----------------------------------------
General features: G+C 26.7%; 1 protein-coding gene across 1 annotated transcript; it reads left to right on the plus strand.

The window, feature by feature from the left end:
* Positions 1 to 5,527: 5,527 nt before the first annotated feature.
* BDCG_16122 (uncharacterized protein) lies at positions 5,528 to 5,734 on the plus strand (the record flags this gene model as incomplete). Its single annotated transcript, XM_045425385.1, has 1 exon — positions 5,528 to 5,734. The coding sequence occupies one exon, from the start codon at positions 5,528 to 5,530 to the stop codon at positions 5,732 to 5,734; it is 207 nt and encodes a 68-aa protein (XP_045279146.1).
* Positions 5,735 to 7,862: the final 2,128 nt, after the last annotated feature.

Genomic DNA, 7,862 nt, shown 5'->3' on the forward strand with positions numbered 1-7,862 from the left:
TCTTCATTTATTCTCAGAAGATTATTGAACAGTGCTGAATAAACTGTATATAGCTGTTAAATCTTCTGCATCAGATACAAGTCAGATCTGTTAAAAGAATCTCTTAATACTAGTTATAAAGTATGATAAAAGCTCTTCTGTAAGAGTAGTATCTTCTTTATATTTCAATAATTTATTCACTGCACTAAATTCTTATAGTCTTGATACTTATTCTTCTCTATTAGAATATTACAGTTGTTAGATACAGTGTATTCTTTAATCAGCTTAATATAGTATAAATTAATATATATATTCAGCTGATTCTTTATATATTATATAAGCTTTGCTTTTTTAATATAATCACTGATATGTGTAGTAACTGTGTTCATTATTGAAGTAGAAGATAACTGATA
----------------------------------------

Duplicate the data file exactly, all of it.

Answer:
General features: G+C 26.7%; 1 protein-coding gene across 1 annotated transcript; it reads left to right on the plus strand.

The window, feature by feature from the left end:
* Positions 1 to 5,527: 5,527 nt before the first annotated feature.
* BDCG_16122 (uncharacterized protein) lies at positions 5,528 to 5,734 on the plus strand (the record flags this gene model as incomplete). Its single annotated transcript, XM_045425385.1, has 1 exon — positions 5,528 to 5,734. The coding sequence occupies one exon, from the start codon at positions 5,528 to 5,530 to the stop codon at positions 5,732 to 5,734; it is 207 nt and encodes a 68-aa protein (XP_045279146.1).
* Positions 5,735 to 7,862: the final 2,128 nt, after the last annotated feature.

Genomic DNA, 7,862 nt, shown 5'->3' on the forward strand with positions numbered 1-7,862 from the left:
TCTTCATTTATTCTCAGAAGATTATTGAACAGTGCTGAATAAACTGTATATAGCTGTTAAATCTTCTGCATCAGATACAAGTCAGATCTGTTAAAAGAATCTCTTAATACTAGTTATAAAGTATGATAAAAGCTCTTCTGTAAGAGTAGTATCTTCTTTATATTTCAATAATTTATTCACTGCACTAAATTCTTATAGTCTTGATACTTATTCTTCTCTATTAGAATATTACAGTTGTTAGATACAGTGTATTCTTTAATCAGCTTAATATAGTATAAATTAATATATATATTCAGCTGATTCTTTATATATTATATAAGCTTTGCTTTTTTAATATAATCACTGATATGTGTAGTAACTGTGTTCATTATTGAAGTAGAAGATAACTGATA